Just a couple thoughts to add to the list of replies on this very interesting, and very important, question:
First, given the structure and function of AIESEC, management of exchange is central to the taking responsibility and leadership roles, in that exchange - as a complex and challenging process - provides the work for our people to do while going through other elements of their AIESEC Experience. As I work on exchange, I go through the challenges of generating increasing quantity and quality, and so learn in the process.
There are a number of levels of learning that take place while on exchange. At the most basic level, a person learns about another country and culture. At a bit more of an advanced level, a person begins to see the underlying differences in ways of interpreting and valuing the world that result from the culture one is in. And at its most advanced, the individual on their exchange experience starts to challenge their own ways of seeing the world, and by assuming a fundamentally different worldview, they also gain a much deeper perspective on themself and on the world.
In fact, in studies of human growth, one of the properties of the growth process is that of being able to see from an increasing number of perspectives. It's like looking at a beatiful sculpture. If you look at it from one side, you see a bit, but to really see the whole sculpture, it requires walking around - or changing your perspective.
Being immersed in a different culture and environment for an extended period of time - such as what happens on an AIESEC internship - is one of the most powerful tools for 'walking around the sculpture.' Except in this time, the sculpture is one's self, and the world. There's a difference between gaining new knowledge (reading books, looking on the internet, or travelling to a place), and learning how to see things differently (being able to see through different cultural 'glasses'). This, to me, is why exchange is such a fundamentally important element of the AIESEC Experience.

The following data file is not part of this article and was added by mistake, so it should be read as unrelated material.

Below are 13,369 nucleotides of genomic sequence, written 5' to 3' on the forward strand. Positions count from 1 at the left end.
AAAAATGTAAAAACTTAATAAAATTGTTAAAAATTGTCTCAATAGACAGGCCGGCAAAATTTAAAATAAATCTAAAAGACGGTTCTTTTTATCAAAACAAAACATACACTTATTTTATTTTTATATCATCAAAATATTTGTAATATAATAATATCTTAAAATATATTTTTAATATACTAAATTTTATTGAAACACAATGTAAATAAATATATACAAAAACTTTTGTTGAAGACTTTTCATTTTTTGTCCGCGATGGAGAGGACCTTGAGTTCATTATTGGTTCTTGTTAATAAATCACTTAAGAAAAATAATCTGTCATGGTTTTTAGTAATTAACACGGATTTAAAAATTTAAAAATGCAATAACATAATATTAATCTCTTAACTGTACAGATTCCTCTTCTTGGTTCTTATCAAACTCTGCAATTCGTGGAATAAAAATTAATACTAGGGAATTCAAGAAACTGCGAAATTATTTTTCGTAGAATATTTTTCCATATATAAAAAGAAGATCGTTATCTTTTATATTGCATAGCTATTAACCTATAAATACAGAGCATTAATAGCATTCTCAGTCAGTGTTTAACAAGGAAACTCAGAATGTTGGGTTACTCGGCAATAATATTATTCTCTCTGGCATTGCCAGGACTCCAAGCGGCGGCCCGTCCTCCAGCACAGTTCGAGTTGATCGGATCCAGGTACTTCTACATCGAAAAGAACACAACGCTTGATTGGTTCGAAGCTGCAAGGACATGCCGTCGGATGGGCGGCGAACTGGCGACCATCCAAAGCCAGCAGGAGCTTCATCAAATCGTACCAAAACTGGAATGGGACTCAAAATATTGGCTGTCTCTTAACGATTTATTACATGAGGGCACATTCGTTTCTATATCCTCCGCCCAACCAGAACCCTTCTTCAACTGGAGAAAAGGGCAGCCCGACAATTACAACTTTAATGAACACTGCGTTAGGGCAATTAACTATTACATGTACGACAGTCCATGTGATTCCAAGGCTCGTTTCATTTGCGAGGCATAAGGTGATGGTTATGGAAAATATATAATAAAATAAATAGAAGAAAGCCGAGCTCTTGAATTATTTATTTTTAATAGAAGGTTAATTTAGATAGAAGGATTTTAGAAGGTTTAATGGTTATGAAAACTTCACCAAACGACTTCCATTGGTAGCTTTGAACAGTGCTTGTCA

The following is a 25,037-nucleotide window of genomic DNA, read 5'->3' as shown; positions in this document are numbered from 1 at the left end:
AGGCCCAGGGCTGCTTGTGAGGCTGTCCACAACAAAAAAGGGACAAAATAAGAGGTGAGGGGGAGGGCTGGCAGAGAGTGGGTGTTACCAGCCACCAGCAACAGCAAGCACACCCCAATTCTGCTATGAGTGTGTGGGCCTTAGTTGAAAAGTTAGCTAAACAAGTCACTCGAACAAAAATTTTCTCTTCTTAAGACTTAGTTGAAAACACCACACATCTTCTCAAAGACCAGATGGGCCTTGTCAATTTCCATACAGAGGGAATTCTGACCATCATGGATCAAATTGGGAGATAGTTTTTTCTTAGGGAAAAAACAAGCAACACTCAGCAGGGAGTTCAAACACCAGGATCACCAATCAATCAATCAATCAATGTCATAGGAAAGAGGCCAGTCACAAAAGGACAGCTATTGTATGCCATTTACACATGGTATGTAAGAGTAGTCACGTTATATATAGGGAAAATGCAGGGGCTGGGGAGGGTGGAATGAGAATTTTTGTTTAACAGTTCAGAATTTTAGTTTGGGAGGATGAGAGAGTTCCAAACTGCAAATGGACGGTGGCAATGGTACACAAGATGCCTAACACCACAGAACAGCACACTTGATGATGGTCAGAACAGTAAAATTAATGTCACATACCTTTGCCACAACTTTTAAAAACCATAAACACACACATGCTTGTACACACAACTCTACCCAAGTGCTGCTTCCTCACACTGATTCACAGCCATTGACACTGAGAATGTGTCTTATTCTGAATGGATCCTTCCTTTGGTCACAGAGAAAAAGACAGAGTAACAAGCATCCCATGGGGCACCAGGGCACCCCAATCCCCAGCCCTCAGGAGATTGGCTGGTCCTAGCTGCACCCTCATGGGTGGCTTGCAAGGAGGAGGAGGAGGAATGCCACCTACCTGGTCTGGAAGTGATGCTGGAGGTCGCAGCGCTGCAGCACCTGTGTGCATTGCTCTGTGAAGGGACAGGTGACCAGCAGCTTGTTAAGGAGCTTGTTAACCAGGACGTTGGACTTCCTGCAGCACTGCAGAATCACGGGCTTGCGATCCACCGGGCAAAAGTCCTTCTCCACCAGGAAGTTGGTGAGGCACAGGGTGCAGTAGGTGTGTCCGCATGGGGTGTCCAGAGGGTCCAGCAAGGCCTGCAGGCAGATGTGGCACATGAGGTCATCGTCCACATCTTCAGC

And this is why we need to continue to work like crazy to create more internships for our people, and more people for our internships. It is a crucial part of the AIESEC learning experience, and working on exchange is a part of our own learning process.
I remember some of the most exciting times I had in AIESEC was when I was raising TNs back in my LC in Calgary. It was incredibly challenging, and that's why I learned so much.
Thanks for the question...
It very well articulates elements of the process I went through while thinking about, going, then coming back from Egypt. I'm beginning to wonder what my second adventure shall entail.